Electric utilities and state attorneys generals filed still another lawsuit in January charging the Department of Energy with breach of contract for its failure to begin moving the spent fuel now stored at nuclear plant sites around the United States.
The new lawsuit, the latest in an ongoing legal battle between the nuclear industry and the Energy Department, was filed on 31 January 1998. That’s when the DOE officially defaulted on an obligation specified in the Nuclear Waste Policy Act of 1982 for the federal government to take title to the commercial spent fuel. In return for that pledge, electric utilities signed contracts which required them to contribute into the nuclear waste disposal trust fund. To date, they have contributed nearly $14 billion to the fund.
According to US industry data, 17 US nuclear reactors at 10 sites have already run out of room in water-filled temporary storage pools and have had to store spent fuel in dry casks. This year, the industry says 27 more reactors will run out of pool space, forcing them to look for expensive storage alternatives. In essence, the industry says the DOE’s failure to meet its obligations forces them to pay twice for a spent fuel solution: once through their contributions to the waste fund and again by buying new storage casks.
The industry says an opinion by a court last year makes the DOE liable for any losses they incur as a result of the federal delay, including the lost income that could occur if any nuclear plants are forced to shut down for lack of storage space. Some utilities, such as Northern States Power, the owner and operator of the two-unit Prairie Island station in Minnesota, have agreed with local officials not to expand their dry cask storage. Prairie Island would run out of spent fuel storage space in 2007, long before its operating licence is due to expire.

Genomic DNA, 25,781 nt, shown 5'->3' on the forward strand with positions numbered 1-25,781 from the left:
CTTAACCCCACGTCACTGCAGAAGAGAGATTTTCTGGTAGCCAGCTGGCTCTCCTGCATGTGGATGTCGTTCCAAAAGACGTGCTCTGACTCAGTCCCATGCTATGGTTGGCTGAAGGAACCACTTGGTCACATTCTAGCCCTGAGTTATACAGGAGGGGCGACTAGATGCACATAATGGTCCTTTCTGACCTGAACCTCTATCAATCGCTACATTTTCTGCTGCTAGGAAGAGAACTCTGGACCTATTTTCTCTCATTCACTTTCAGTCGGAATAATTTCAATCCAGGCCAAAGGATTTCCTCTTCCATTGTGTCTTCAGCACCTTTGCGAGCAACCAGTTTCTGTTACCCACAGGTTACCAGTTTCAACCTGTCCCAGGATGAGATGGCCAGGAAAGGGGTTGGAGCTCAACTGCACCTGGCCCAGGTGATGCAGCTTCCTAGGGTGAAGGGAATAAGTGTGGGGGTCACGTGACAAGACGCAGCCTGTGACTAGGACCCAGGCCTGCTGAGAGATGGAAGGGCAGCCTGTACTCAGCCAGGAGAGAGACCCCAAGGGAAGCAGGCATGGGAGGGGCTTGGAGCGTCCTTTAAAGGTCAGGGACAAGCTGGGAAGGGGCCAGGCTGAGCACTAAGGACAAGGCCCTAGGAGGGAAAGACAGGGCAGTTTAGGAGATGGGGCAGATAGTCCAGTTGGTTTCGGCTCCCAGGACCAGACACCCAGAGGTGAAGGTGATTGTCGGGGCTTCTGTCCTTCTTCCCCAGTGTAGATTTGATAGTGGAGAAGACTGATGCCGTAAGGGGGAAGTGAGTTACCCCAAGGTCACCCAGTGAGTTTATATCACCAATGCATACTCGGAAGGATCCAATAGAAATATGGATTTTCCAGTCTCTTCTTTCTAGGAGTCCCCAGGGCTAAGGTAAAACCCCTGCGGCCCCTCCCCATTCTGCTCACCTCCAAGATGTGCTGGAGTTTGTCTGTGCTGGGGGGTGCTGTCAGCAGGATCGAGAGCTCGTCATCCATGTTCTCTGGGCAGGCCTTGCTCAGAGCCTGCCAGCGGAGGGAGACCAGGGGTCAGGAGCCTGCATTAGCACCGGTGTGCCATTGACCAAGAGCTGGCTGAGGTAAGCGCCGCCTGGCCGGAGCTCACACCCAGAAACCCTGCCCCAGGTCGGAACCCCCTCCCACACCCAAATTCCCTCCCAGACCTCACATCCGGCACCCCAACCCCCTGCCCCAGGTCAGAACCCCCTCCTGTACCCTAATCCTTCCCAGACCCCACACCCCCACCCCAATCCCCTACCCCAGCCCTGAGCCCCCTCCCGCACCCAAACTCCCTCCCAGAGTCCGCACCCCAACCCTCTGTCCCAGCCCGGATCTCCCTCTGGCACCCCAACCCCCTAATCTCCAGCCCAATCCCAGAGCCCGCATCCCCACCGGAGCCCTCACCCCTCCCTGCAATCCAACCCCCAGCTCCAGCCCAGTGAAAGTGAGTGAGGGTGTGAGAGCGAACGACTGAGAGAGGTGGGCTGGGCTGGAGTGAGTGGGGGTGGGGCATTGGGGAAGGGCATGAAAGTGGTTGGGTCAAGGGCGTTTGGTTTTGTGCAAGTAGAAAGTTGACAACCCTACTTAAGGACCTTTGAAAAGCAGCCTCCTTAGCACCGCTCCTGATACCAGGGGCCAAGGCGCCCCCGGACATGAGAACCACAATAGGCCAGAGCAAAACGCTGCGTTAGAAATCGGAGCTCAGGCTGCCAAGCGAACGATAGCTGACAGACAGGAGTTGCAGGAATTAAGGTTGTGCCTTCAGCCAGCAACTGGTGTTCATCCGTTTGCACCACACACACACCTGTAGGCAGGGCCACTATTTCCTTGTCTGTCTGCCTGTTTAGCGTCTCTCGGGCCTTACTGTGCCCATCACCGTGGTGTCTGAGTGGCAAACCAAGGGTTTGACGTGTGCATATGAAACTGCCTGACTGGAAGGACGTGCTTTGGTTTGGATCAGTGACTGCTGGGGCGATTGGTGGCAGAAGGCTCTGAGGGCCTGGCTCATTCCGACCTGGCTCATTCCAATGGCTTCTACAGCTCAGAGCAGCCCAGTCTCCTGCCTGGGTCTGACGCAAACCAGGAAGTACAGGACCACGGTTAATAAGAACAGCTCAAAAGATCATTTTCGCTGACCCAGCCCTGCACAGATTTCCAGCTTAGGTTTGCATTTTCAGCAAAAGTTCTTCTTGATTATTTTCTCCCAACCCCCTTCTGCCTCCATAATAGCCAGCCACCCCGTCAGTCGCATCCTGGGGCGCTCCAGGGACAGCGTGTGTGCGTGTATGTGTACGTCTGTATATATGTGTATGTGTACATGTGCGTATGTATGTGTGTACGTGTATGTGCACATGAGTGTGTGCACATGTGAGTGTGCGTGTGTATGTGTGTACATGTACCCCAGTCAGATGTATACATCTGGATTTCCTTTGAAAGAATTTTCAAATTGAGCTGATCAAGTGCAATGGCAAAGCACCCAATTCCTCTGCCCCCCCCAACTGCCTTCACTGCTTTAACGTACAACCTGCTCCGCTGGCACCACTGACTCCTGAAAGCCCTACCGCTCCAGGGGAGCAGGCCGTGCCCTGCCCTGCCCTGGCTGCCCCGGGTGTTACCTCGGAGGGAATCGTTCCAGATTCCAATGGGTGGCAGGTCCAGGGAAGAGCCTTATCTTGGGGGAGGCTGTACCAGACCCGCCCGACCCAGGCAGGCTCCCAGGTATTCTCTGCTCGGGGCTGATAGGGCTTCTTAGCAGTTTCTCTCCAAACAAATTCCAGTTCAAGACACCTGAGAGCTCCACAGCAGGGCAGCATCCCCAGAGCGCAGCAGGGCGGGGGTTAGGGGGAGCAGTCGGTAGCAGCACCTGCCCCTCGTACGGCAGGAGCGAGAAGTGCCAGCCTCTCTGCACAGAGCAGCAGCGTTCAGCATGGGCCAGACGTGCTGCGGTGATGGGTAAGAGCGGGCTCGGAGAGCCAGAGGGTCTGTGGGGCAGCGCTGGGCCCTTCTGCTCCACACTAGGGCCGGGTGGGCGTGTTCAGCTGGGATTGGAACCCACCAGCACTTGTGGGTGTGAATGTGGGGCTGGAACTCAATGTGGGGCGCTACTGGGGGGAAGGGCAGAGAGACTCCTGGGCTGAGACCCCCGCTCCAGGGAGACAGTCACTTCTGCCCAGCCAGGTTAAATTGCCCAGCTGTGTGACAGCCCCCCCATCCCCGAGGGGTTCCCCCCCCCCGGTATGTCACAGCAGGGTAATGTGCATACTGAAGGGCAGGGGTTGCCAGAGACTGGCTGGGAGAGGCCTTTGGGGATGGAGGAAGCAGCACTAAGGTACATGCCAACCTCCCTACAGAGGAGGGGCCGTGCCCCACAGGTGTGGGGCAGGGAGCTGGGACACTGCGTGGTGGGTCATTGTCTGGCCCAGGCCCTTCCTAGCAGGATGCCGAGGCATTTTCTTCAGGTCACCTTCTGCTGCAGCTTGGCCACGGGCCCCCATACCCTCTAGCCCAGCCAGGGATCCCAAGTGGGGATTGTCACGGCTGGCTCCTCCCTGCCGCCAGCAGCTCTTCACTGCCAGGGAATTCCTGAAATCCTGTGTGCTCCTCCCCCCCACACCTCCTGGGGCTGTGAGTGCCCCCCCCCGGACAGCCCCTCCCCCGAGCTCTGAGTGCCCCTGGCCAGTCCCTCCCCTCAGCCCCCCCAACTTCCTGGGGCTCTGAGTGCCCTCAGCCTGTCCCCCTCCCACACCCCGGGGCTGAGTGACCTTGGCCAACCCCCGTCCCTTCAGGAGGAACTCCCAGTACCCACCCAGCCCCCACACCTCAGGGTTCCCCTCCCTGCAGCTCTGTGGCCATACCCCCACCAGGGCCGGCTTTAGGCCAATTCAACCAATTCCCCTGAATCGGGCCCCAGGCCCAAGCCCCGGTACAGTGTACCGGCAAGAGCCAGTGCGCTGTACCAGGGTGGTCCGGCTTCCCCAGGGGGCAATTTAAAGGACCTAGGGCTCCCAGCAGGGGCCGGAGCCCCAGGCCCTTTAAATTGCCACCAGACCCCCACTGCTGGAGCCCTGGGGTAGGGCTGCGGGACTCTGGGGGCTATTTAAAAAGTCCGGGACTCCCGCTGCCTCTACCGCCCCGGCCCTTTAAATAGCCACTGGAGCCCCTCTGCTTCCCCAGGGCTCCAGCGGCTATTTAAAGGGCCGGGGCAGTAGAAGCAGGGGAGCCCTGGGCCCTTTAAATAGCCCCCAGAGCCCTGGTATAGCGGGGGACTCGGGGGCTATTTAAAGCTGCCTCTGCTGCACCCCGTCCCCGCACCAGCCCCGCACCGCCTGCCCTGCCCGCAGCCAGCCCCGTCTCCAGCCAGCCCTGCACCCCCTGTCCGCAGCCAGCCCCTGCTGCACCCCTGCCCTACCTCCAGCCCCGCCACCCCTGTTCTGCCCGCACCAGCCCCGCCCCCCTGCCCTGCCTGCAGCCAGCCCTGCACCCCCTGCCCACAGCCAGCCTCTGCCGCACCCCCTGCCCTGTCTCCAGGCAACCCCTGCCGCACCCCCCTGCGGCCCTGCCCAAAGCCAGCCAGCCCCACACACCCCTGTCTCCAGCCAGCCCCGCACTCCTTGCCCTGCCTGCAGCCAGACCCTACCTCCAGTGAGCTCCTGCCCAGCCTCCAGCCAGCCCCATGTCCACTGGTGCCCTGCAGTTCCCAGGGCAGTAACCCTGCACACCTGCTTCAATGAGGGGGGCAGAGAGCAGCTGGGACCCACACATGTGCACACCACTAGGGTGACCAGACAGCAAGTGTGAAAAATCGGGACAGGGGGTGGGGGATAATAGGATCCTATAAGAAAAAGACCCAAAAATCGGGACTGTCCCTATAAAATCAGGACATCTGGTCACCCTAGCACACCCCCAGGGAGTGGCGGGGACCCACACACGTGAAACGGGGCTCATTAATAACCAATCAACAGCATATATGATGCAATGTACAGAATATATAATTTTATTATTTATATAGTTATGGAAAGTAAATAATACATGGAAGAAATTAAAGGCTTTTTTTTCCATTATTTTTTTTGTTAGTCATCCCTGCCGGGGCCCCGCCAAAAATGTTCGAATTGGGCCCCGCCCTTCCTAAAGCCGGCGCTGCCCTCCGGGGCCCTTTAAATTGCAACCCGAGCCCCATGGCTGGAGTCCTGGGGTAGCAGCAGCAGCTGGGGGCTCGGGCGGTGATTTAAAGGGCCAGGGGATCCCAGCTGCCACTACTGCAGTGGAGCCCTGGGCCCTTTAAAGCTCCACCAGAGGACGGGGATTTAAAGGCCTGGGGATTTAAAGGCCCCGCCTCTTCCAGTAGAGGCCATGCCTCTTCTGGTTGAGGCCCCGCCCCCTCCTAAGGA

DOE says it can’t move the utilities’ spent fuel off site until congress and the president approve a site for a permanent repository. The energy department rejected a request from 27 US utilities on 12 January to stop paying fees into the waste fund. President Clinton remains adamantly opposed to building an interim spent fuel storage site in Nevada, despite overwhelming support for it in Congress, on grounds that this would prejudge the site at Yucca Mountain, Nevada, which has been proposed for a permanent repository.
Meanwhile, a group of utilities is seeking to build a privately constructed, 40 000 t spent fuel storage facility in Skull Valley, Utah, on land owned by the Goshute Indians. In January, the NRC’s Atomic Safety and Licensing Board held a preliminary round of hearings on the proposed facility, which if approved could begin receiving spent fuel in 2002. Another site near Riverton, Wyoming, is also under consideration.